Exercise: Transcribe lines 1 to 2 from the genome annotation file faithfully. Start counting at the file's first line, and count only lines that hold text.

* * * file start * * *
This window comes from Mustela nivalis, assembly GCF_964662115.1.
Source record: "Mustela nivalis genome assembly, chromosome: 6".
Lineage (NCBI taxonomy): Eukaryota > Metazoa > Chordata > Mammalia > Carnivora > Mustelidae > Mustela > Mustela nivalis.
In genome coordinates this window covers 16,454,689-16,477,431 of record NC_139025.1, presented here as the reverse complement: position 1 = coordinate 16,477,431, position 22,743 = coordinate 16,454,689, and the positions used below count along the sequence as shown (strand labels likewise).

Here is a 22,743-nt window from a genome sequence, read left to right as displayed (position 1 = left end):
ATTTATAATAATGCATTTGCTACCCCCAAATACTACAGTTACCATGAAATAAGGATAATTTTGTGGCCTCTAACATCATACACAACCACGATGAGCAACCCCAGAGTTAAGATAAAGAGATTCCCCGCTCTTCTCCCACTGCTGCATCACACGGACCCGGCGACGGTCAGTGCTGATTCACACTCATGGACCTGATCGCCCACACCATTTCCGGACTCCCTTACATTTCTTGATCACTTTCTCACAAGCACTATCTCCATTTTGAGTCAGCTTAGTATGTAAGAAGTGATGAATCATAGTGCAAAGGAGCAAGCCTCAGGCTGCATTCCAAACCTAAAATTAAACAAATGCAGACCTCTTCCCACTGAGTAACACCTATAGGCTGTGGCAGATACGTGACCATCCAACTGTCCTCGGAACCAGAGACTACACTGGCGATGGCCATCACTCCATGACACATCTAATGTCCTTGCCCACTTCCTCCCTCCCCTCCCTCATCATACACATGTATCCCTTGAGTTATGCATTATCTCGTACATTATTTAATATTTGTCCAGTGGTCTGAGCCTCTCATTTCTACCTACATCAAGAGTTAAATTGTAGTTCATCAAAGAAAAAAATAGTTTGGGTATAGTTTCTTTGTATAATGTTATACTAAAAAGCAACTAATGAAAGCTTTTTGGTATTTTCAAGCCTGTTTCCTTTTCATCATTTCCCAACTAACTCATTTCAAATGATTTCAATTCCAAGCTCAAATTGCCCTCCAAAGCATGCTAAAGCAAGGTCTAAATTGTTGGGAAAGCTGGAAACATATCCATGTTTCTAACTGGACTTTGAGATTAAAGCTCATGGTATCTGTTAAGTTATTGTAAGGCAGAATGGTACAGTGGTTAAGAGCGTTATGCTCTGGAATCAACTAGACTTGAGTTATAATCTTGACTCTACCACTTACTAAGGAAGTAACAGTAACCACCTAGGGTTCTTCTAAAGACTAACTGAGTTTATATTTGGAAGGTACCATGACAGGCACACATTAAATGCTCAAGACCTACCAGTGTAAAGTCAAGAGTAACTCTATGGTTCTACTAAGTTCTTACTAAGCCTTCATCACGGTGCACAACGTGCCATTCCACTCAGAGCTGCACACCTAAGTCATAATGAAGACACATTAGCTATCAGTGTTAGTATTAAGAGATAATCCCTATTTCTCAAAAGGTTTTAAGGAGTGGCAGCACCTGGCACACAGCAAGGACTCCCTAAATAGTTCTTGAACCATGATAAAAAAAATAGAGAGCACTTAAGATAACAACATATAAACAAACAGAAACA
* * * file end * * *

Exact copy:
This window comes from Mustela nivalis, assembly GCF_964662115.1.
Source record: "Mustela nivalis genome assembly, chromosome: 6".